- The Washington Times - Wednesday, April 5, 2006

The Department of Homeland Security is near an agreement with China to return up to 39,000 Chinese illegally living in the U.S. to the communist country, which previously had refused to accept deportations.

Homeland Security Secretary Michael Chertoff yesterday said the tentative agreement, which would let the U.S. deport Chinese illegals as they are arrested, will act as a deterrent to other foreign nationals contemplating illegal immigration.

“We can’t be in the position any longer where we are paying the burden and bearing the burden for countries that won’t cooperate with us and take their own citizens back,” said Mr. Chertoff as he completed a weeklong tour of China, Japan and Singapore to discuss security and immigration issues.

Mr. Chertoff said nearly 700 Chinese nationals held in U.S. detention centers are clogging the system and that more than 38,000 have been released on bond after spending the maximum 180 days in lockup.

China has declined to accept the illegals, citing uncertainty about their identities.

“The Chinese government is resolutely opposed to … illegal immigration,” Chinese Foreign Ministry spokesman Liu Jianchao said. “First of all, we have to identify those illegal immigrants and based on that, China is willing to receive the repatriation of illegal immigrants.”

Federal immigration judges have issued final orders of removal to Chinese citizens smuggled into the U.S., students and others overstaying their visas, and some awaiting legal immigration.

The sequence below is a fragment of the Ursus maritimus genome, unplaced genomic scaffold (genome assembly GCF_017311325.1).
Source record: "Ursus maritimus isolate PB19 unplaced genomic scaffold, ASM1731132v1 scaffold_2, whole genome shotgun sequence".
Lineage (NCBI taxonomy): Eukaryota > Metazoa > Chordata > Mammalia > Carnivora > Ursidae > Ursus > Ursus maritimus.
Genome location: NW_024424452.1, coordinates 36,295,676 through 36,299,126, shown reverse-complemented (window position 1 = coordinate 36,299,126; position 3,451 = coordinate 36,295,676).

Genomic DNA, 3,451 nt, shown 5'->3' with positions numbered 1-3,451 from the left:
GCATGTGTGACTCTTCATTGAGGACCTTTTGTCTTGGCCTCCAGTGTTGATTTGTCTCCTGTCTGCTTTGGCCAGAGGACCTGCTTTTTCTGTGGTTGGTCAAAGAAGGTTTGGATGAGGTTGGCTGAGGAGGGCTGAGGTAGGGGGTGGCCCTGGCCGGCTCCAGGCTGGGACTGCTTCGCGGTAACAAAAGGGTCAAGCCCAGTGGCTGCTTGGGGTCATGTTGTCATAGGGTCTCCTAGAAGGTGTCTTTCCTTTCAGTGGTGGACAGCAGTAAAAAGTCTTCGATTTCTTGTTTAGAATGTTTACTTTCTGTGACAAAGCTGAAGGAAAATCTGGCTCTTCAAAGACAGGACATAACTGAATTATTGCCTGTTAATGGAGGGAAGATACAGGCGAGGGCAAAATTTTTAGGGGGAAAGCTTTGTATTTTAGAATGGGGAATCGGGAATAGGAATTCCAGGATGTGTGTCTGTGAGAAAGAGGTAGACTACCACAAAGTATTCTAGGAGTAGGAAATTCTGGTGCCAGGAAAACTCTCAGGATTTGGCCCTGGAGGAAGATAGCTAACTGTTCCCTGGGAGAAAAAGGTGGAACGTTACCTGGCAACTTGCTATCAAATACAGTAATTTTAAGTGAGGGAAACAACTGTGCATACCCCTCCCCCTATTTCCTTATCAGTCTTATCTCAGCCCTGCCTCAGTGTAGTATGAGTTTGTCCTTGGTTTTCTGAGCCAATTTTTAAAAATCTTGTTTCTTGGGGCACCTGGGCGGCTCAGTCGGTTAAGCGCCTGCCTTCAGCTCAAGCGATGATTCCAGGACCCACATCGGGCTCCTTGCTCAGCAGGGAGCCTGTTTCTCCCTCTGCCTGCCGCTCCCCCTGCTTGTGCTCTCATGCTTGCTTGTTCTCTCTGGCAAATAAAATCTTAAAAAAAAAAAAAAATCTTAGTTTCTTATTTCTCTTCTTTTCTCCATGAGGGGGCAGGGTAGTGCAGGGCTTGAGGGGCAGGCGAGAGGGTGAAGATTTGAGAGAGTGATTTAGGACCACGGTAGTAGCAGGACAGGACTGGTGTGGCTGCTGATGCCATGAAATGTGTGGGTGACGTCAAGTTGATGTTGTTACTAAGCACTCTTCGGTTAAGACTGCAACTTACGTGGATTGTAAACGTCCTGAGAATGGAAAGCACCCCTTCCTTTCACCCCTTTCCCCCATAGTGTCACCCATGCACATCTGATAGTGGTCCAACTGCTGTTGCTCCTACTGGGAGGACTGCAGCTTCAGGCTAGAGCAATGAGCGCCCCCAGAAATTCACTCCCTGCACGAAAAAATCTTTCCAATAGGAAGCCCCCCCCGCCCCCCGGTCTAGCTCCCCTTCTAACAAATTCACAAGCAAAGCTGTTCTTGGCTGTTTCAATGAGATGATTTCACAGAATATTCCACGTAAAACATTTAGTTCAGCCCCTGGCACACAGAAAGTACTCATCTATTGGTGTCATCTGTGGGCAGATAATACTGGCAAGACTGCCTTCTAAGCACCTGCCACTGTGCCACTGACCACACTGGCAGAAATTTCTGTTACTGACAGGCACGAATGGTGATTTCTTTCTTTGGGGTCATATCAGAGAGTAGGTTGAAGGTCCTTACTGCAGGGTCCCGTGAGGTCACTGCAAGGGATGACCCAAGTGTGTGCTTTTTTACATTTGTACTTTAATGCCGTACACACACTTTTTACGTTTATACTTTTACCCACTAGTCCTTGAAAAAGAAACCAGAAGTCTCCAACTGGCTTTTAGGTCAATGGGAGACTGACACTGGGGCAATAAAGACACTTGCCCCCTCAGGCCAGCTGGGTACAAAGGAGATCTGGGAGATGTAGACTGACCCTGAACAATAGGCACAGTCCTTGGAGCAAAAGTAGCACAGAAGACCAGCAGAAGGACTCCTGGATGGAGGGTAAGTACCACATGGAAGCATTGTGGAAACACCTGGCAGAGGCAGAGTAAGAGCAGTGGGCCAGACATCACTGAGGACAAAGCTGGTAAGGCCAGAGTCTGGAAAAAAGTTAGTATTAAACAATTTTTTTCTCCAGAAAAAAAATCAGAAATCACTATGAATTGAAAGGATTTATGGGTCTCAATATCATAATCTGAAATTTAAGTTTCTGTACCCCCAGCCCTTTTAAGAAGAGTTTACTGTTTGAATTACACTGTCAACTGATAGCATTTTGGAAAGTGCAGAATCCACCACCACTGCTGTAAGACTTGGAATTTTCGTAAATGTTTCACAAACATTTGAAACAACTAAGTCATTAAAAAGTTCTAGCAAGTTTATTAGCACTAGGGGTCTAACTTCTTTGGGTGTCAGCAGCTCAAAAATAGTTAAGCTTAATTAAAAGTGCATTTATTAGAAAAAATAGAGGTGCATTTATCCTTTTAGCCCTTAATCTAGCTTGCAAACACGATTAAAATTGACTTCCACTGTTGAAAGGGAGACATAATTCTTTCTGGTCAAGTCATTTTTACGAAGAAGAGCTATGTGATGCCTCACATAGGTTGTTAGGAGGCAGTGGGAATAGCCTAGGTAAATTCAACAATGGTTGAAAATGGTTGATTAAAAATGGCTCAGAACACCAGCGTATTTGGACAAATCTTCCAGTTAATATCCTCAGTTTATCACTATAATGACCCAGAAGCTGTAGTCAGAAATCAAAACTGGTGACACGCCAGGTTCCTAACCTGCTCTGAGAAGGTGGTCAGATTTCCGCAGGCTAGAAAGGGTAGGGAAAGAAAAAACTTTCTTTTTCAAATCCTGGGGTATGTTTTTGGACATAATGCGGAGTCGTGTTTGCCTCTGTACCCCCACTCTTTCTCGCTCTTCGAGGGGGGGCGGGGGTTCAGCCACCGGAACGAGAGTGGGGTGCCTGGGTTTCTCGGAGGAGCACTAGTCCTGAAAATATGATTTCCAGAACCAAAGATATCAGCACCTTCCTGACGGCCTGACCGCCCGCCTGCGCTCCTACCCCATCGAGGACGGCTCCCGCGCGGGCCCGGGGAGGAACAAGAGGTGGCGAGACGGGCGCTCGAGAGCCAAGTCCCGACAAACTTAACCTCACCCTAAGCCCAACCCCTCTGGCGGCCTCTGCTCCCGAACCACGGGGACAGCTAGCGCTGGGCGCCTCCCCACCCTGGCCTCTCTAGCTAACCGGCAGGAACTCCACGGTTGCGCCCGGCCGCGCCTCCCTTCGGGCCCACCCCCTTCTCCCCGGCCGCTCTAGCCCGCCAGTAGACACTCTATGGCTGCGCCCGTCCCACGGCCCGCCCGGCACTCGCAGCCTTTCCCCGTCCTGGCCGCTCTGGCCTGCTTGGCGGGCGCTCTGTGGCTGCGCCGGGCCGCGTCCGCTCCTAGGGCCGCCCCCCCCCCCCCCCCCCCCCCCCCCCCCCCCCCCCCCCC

DHS officials said details of the agreement still are being worked out, as are specific deportation plans. The department uses electronic bracelets to track some illegals released on bond and uses other monitoring programs, such as regular check-ins.

Returning Chinese citizens is a major financial burden for China and a “low priority,” Mr. Chertoff said.

“But they’ve got to understand it’s a high priority for us,” said Mr. Chertoff, who noted that it costs $95 per day to house each detainee.

China’s state-owned Xinhua News Agency reported that a senior official of the Communist Party of China (CPC) told Mr. Chertoff in one meeting that bilateral cooperation is essential to maintaining world peace, stability and development.

Bilateral cooperation on trade, terrorism, nuclear nonproliferation, avian flu and the nuclear buildup in Iran and North Korea also will be top priorities when Chinese President Hu Jintao visits Washington beginning April 20.

“China hopes to make substantial achievements in extradition, fighting terrorism, Olympic Games security and illegal migration,” said Luo Gan, a member of the Standing Committee of the Political Bureau of the CPC Central Committee.

William Knocke, Homeland Security spokesman, said a senior department official will remain in China for a few extra days to finish the agreement.

“We are encouraged by our discussions with the Chinese government,” Mr. Knocke said. “There are details that we need to still work through, but now we have an agreement, in principle, on streamlining the process of repatriating Chinese nationals.”

China is at the top of the list of foreign countries that refuse to cooperate with repatriation when their citizens are caught residing in the U.S. illegally.

When asked which other nations refuse to accept their citizens caught illegally in the U.S., Mr. Knocke said, “We’re not above naming names if other governments continue to be uncooperative, but the meetings in China were very productive, and we are optimistic about other possible outcomes.”

• This article based in part on wire service reports.


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